Types for Digital Printing

istitch's picture

hello,

regarding digital printing, i was wondering if anyone had any suggestions on typefaces and or type treatments, or any other type nuance that would lend themselves to this process. are there any type related problems that anyone has run into with a digital job? would you use a different approach if you were going to design a typeface that is intended for digital printing?

thank you for reading this post. any thoughts would be greatly appreciated.

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nick cottrell

track and kern's picture

This was far before the digital era, but is the only thing that comes to mind right off the bat. Bell Centennial which was designed by Matthew Carter. Specifically used at small point sizes, it avoided many problems that you get with sub-8 point type and dot gain.

Other than that, having worked with two HP Indigo's, I do not really think that there is any difference between the type of quality that you can expect with fonts from a digital press then you would with a traditional press. The digital presses have their limitations, but they really do not restrict typography. There have been some jobs, high-end photography stuff, were the client thinks they can get good reproduction on the digital press, just like on the traditional press, and this is just not the case. Overall, IMO, the differences are more to do with color, sharpness, and tonal inconsistencies in photographs than with anything to do with type.

istitch's picture

thanks for the reply Matthew,

interesting…

i just recently purchased ITC Charter by Matthew Carter and noticed that the letterforms have some unique features in regards to the contruction of the serifs and terminals (especially in the italic). then i learned that it was designed for laser printer use. i'm wondering if these features have some functional purpose, or if they are simply aesthetic.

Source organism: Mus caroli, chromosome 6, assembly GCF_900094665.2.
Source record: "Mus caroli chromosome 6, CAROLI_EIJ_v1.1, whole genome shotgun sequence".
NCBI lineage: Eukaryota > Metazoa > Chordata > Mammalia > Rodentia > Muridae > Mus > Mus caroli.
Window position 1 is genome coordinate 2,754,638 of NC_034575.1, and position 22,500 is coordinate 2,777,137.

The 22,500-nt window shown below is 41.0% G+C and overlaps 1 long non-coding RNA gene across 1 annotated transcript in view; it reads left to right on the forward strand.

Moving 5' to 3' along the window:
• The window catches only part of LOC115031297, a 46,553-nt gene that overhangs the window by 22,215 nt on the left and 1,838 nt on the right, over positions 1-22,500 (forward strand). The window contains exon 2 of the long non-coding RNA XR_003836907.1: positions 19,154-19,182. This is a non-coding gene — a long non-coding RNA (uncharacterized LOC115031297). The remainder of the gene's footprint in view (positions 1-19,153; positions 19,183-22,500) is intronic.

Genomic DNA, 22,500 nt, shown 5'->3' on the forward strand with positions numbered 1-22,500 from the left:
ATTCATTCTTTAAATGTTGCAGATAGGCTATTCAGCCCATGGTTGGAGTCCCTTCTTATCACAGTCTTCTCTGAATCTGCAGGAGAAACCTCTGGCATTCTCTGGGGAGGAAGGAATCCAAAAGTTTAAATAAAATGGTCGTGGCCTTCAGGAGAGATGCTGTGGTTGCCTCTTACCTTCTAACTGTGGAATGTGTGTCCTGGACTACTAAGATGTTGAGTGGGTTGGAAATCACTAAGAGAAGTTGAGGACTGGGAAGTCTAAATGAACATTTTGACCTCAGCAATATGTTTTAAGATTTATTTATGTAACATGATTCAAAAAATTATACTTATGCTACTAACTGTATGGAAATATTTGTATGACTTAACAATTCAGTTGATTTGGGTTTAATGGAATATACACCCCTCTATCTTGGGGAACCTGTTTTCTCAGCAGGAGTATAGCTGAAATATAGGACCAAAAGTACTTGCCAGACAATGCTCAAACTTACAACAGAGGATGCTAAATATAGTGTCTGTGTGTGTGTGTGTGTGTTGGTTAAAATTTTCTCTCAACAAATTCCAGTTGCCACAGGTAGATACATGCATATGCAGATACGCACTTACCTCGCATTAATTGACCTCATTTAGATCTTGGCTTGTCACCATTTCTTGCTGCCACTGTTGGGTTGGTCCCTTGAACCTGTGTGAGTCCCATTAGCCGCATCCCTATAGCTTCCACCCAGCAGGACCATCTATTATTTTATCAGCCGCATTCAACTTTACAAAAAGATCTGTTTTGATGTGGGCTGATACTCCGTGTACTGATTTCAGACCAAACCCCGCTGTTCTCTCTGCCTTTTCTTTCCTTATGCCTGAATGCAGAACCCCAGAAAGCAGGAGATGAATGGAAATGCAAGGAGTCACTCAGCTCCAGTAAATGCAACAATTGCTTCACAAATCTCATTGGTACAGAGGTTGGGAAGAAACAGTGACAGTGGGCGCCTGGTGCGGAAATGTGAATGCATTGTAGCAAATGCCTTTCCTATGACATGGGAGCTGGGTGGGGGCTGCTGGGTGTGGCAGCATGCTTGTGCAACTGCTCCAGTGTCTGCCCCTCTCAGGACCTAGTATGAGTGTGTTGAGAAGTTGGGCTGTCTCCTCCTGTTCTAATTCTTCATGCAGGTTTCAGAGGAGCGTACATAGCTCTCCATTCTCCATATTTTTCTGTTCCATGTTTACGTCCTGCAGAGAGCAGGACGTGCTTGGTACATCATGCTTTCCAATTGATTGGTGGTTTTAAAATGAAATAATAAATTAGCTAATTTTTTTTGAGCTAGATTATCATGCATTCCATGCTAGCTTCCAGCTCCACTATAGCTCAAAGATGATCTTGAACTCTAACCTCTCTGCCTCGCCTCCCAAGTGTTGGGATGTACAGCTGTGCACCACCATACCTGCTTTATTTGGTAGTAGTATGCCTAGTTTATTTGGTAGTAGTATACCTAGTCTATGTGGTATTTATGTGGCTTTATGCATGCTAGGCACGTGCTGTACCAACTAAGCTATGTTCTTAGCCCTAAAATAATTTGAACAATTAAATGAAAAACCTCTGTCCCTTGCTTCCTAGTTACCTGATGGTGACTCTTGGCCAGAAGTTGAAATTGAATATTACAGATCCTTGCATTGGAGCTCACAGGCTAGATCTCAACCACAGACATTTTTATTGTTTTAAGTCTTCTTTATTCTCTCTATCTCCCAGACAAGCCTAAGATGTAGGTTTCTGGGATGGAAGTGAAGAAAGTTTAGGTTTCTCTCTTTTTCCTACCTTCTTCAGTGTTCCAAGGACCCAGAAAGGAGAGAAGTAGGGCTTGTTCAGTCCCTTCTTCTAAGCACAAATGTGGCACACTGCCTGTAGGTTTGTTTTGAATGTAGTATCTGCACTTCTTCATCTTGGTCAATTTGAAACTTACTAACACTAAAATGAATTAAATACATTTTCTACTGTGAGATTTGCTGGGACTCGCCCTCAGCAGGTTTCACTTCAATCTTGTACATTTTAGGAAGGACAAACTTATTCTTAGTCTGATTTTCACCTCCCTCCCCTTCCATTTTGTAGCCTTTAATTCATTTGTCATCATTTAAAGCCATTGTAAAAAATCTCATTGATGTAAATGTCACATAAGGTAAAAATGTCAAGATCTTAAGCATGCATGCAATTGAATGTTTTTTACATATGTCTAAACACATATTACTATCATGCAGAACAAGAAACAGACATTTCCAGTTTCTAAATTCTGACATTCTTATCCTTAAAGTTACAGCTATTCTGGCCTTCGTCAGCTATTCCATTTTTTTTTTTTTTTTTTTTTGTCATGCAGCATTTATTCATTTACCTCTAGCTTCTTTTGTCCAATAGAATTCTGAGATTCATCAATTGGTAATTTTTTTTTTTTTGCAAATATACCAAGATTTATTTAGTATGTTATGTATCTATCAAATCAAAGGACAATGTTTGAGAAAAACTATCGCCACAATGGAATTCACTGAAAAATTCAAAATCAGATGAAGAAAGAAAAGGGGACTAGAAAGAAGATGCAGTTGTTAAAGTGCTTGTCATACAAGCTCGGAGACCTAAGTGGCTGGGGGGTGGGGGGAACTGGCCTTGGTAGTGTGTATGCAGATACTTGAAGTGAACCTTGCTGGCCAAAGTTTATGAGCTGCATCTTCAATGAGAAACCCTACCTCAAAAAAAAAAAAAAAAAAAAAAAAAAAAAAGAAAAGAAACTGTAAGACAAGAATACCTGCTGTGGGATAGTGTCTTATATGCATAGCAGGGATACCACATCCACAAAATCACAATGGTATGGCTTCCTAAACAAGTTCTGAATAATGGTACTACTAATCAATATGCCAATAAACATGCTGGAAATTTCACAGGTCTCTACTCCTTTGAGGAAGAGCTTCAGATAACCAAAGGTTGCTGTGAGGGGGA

also, in regards to ink traps and dot gain, are these features still beneficial when you are using a digital press?

jselig's picture

They are to an extent I imagine seeing as the paper will still absorb the ink. As stated above the real difference in using digital press is the color and quality and type isn't really affected by that. In my past experiences the only printing I've had type issues with is newspaper printing and that's generally more the case of the plates shifting.

eriks's picture

Digital printing is what every laserprinter does. Back in 1988, I designed ITC Officina just for that purpose. Sturdy with blunt corners. A lot of letters have the same width, which is one of the things Officina inherited from Letter Gothic, which was my monospaced model.

I never presumed that people would use Officina for anything but office correspondence, printed on Laserwriters or other "modest" resolution out put device. At the time, 300dpi was the norm, and Officina was made for that.

FF Meta was designed for small sizes on bad paper, with pseudo-serifs and pretend-inktraps. That also makes it suitable for digital printing, which is all about a lot of thick ink and oil onto plain paper at medium resolution. The faces that worked well for bad printing conditions obviously work well for digital printing.

istitch's picture

much appreciated Erik. thank you.

canderson's picture

I agree with the above comments. Most of the time, when you hear about "digital printing", one is talking about xerographic devices. Printers such as the HP Indigo, use liquid "ink", but the process is much the same. The plastic which holds the pigment is pressed onto the surface of the paper, but not into the paper they way letterpress does. Even litho inks interact more intimately with paper fibers. Devices like the Indigo can have their own, unique pathologies if they are out of adjustment. This is more true with color printing, where the printer may not understand features like overprinting.
Of course nowdays this mainly matters at small sizes.

Also, a lot of high speed photocopiers still produce documents at 300/600ppi. In those cases, Erik's types really look great. I also like Zapf's Melior.

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